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France and Germany, and seduced into its bosom multitudes of persons of both sexes, by the striking appearance of piety that was observed in the conduct of the members that composed it. How far the councils of this century proceeded against this new sect, we cannot say with any certainty ; because we have upon record but a few of the decrees that were issued out upon that occasion. Perhaps the obscurity of the rising faction screened it, in a great measure, from public view. But this was not the case in the following age; the brethren and sisters above mentioned came forth from their retreats in proportion as their numbers increased; they drew upon them the eyes of the world, and particularly those of the inquisitors, who committed to the flames such of these unhappy enthusiasts as fell into their hands; while the councils, held in Germany and other nations, loaded them with excommunications and damnatory edicts.

This new sect took their denomination from the words of St. Paul,' and maintained that the true children of God were invested with the privilege of a full and perfect free,dom from the jurisdiction of the law.! They were called by the Germans and Flemish Beghards and Beguttes, which, as we have seen already, was a name usually given to those who made an extraordinary profession of piety and devotion. They received from others, the reproachful denomination of Bicorni, i. e. idiots. In France, they were known by the appellation of Beghins and Beghines, while the multitude distinguished them by that of Turlupins, the origin and reason of which title I have not been able to learn.' Nothing carried a more shocking air of

r Romans viii. 2, 14.

s The accounts we hore give of these wretched fanatics are, for the most part, taken from authentic records, which have not been as yet published, from the decrees of synods and councils held in France and Germany, from the diplomas of the Roman pontiffs, the sentences pronounced by the inquisitors, and the other sources of information to which I have had access. I have also a collection of extracts from certain books of these enthusiasts, and more especially froin that which treated of the nine spiritual rocks, and which was in the highest esteem among the free brethren, who considered it as a treasure of divine wisdom and doctrine, As I cannot expose here these records to the examinatiou of the curious reader, I beg leave to refer him to a long and ample edict issued out against these brethren by Henry I. archbishop of Cologne, and published in the Statuta Celoniensia, A. 1554, p. 58. This edict is, in every respect, conformable to those published on the same occasion, at Mentz, Aschaffenburg, Paderborn, Beziers, Triers, and other places.

t Many have written, but none with accuracy and precision, concerning the Turlupins. See Beau sobre's Disserlations sur les Adamites, part ii. p. 384, where that learned author has fallen into several errors, as usually happens to him when he treats subjects of this kind. I know not the origin of the word turlupin, but I am able to demon

The mystical

this sect.

lunacy and distraction than their external aspect and manners. They ran from place to place clothed in the most singular and fantastic apparel, and begged their bread with wild shouts and clamours, rejecting with horror every kind of industry and labour, as an obstacle to divine contemplation, and to the ascent of the soul towards the Father of spirits. In all their excursions they were followed by women, with whom they lived in the most intimate familiarity." They distributed among the people books which contained the substance of their doctrine, held nocturnal assemblies in places remote from public view, and seduced many from frequenting the ordinary institutions of divine worship. x. These brethren, who gloried in the freedom which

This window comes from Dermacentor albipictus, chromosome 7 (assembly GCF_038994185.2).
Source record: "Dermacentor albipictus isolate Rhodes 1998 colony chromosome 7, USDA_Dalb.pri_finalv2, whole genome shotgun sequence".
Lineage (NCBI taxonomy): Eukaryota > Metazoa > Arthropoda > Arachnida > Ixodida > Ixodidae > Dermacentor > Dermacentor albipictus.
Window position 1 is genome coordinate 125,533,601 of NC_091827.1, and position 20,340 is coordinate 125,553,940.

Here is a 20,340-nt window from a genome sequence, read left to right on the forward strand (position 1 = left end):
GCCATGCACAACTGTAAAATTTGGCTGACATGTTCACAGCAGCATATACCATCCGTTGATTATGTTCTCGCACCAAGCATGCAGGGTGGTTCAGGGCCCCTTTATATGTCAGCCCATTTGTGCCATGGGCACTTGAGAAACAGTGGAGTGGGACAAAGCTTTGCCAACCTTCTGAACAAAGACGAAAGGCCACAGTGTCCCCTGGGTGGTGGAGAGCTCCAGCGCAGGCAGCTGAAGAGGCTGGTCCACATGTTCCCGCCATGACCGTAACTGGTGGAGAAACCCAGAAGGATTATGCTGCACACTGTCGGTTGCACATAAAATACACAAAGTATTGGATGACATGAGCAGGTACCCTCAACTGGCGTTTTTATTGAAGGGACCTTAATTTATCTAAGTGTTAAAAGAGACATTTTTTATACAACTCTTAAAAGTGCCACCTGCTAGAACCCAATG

they pretended to have obtained, through the doctrines of spirit, from the dominion and obligation of the

law, adopted a certain rigid and fantastic system of mystic theology, built upon pretended philosophical principles, which carried a striking resemblance of the impious doctrines of the pantheists. For they held,“ That all things flowed by emanation from God, and were finally to return to their divine source; that rational souls were so many portions of the Supreme Deity, and that the universe, considered as one great whole, was God; that every man by the power of contemplation, and by calling off his mind from sensible and terrestrial objects, might be united to the Deity in an ineffable manner, and become one with the source and Parent of all things ; and that they, who, by long and assiduous meditation, had plunged themselves, as it were, into the abyss of the Divinity, acquired thereby a most glorious and sublime liberty, and were not only delivered from the violence of sinful lusts, but even from the common instincts of nature.” From these and such like doctrines, the brethren under consideration drew this impious and horrid conclusion, “That the person who had ascended to God in this manner, and was absorbed by contemplation into the abyss of Deity, became thus a part of the godhead, commenced God, was the son of God, in the same sense and manner that Christ was, and was